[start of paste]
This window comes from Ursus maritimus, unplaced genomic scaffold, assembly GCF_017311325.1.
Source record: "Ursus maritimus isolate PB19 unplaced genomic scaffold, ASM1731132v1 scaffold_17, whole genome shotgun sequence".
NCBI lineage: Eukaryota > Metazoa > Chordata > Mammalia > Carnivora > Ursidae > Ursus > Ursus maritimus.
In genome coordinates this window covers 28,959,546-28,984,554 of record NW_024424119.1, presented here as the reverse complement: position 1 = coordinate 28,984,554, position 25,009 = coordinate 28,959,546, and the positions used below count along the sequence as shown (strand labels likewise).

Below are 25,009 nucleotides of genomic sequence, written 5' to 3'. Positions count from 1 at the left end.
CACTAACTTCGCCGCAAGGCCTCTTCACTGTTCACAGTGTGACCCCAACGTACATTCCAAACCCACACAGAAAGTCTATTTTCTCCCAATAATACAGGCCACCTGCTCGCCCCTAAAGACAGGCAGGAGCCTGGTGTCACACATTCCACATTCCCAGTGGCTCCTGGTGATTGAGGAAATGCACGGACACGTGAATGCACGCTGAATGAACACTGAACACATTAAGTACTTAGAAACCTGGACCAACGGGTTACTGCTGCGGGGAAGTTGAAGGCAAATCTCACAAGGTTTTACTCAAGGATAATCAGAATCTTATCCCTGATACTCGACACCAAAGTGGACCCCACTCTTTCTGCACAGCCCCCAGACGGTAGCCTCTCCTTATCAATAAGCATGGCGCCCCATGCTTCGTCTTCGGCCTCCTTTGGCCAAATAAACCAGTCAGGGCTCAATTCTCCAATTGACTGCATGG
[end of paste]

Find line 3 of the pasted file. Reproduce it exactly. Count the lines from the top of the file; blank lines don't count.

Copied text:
NCBI lineage: Eukaryota > Metazoa > Chordata > Mammalia > Carnivora > Ursidae > Ursus > Ursus maritimus.